Else: Yes. If there is a bitterness I harbor on this whole experience, it is because it took so long to raise the money. The film probably cost twice what it would have if we had been fully funded initially. It burned up a lot of my life. And in the time it took us to raise the money, film editing became obsolete. The first assembly on this film was edited on a Steenbeck. If we could have forged ahead at that point and made a 16mm negative and then a 35 blow up from that, we would have been way ahead of the game. The very ponderousness of the funding process had a lot of downsides to it. The film cost more and looks worse than it would if we had had half as much money at the outset.
Can I talk a little bit about the sound? This is very much a sound movie. The only reason it works is because of this incredible field sound recording by John Haptas. What is easy to miss when you watch the film is that it is in a deafening sound environment. You have a 106-piece orchestra playing full volume and you often have people whispering in the foreground. Haptas is just a wizard at being able to get good clean recordings the first time around. We also had a number of discrete audio channels set up recording continuously. There was the music, the singers and six different intercom channels in the opera house. Those were all recorded on Nagras in the basement in a recording studio we had set up down there.
We had one of the great sound editors in the world who edited part of the film, Jay Boekelheide. The editing was split between Deborah Hoffman who did the first half and Jay who did the second half. And Jay did the sound mix. He is just a genius in being able to find clarity in this chaos of intercoms and singing and screaming. I just marveled at how simple it is to understand the sound and the language, which are so often just crushed in environments like that.
iW: Can you talk about the state of the documentary?
Else: I think it is a great time. I’m incredibly optimistic. One reason is the emergence of DV, digital video. It is the moment I’ve been waiting for all my life because a person… You or I can go out with $3,000 worth of equipment and make a really good looking and really good sounding film. And without having to raise a half million dollars. You can also make a piece of crap and there will be a lot of crap out there. If you look at this recent spate of films like “The Saltmen of Tibet,” “The Cruise,” “Celebration” where they are making this end run around the funding mechanism. That is incredibly liberating. That is hopefully going to do what early 16mm did for documentary – democratize it.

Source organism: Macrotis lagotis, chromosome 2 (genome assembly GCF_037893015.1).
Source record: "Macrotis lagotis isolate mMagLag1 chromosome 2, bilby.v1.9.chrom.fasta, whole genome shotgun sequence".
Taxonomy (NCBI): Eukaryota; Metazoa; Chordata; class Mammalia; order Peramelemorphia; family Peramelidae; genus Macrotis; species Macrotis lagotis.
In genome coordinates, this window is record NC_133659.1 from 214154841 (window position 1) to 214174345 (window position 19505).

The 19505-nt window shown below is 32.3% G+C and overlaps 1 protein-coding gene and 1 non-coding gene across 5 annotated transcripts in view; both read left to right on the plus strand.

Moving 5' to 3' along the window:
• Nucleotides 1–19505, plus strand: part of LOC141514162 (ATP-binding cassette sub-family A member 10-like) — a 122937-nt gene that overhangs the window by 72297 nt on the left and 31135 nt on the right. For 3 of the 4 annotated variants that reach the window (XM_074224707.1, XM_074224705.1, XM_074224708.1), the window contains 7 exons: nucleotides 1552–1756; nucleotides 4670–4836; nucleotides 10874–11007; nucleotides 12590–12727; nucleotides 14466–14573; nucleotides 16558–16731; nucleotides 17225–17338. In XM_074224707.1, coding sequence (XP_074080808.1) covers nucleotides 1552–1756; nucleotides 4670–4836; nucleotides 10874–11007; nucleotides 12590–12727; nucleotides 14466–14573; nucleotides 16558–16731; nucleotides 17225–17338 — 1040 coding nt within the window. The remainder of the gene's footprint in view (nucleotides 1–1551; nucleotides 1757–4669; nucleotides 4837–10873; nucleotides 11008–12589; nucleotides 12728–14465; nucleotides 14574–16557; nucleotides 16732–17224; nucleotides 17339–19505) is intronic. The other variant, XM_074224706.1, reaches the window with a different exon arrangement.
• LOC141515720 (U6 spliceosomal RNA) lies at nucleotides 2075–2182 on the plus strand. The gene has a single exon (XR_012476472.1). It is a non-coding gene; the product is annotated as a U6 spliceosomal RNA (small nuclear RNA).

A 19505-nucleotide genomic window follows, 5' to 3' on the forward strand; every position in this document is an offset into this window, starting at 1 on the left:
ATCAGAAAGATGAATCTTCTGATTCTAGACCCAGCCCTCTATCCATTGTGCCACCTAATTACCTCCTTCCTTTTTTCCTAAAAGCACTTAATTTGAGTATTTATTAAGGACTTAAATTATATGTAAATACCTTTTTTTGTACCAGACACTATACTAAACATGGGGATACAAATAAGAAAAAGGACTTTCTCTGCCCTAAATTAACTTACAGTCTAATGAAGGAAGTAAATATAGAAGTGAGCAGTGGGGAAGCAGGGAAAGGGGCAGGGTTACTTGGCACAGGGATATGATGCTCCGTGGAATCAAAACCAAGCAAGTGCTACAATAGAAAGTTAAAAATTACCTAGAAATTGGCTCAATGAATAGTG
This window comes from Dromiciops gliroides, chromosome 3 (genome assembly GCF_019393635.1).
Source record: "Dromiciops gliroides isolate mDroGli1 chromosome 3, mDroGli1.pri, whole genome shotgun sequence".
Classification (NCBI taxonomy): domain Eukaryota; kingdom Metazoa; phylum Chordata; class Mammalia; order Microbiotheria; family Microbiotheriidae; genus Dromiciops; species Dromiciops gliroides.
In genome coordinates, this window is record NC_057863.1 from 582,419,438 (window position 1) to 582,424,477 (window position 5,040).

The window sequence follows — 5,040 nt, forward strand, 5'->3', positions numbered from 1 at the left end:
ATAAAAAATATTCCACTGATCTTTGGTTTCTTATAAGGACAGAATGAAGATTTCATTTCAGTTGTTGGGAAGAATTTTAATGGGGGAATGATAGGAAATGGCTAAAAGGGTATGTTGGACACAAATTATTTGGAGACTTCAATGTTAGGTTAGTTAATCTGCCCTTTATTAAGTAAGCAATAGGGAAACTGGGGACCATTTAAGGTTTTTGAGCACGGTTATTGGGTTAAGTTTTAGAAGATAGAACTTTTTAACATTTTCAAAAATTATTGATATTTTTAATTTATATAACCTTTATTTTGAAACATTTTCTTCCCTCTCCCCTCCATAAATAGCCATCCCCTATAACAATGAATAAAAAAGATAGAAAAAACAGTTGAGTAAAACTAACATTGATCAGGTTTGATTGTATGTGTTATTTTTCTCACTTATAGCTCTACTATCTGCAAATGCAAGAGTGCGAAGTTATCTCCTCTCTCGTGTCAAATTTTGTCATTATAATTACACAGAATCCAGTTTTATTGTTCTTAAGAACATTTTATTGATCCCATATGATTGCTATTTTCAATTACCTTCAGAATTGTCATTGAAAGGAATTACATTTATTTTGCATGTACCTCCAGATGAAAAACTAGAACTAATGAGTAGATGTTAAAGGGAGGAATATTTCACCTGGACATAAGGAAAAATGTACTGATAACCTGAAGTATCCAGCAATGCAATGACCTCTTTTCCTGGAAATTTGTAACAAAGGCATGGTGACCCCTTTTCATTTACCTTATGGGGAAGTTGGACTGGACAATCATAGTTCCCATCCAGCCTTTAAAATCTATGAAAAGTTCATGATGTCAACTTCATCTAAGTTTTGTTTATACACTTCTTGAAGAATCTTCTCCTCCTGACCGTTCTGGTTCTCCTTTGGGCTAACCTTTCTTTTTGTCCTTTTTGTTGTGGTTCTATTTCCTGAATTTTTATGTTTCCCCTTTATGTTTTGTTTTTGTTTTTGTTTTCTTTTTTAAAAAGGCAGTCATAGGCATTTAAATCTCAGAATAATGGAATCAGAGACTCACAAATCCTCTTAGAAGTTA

I’m very happy that the middle ground of video production is going to go away – I hope. What is going to survive is Super 16, digibeta and HDTV at the very high end. I feel very comfortable with a sort of two tiered system that is emerging. On the one end is really what amount to ballpoint pens – DV and all of its forms. That is really accessible to everyone. And at the high end, the image quality that is going to survive is so good. I will not lament the passing of standard 16mm. I will not lament the passing of beta. So I think we are heading in a pretty good direction there.
The problem then is broadcast and this voracious commercialism that is overpowering everything having to do with television. That’s a hurdle we have to mount. But at least there are ways to get the films made. I still think we are a long way from seeing serious documentaries on commercial television. The profit driven system will just not tolerate it. And with all of the faults, public television is the forum in this country for really serious documentary to survive the battering of this market driven noose. There is good stuff happening on HBO, but that is not enough. I’m also hoping with this new technology there will be a more invigorated market for theatrical documentaries.
iW: You’ve talked about setting up a lab for documentaries at the UC Berkeley Graduate School of Journalism?
Else: In the broad sense the documentary program within the School of Journalism is a training program based on the idea of making real films for real audiences. That is making documentaries that are intended to be seen by millions of people. And within those confines – those confines being broadcast television – trying to do films that are as adventuresome and daring as they can possibly be while still being accessible. Still being engaging to a mass audience.
What we’re trying to do is raise a bunch of money to open up a laboratory here to figure out how cheaply these documentaries can be made. To use this mini-DV technology as a springboard, as a lever to redesign the whole documentary production process from top to bottom. To look at what kinds of films can be done cheaply.
First, it is almost impossible to do archive films cheaply. It is probably possible to reinvigorate cinema v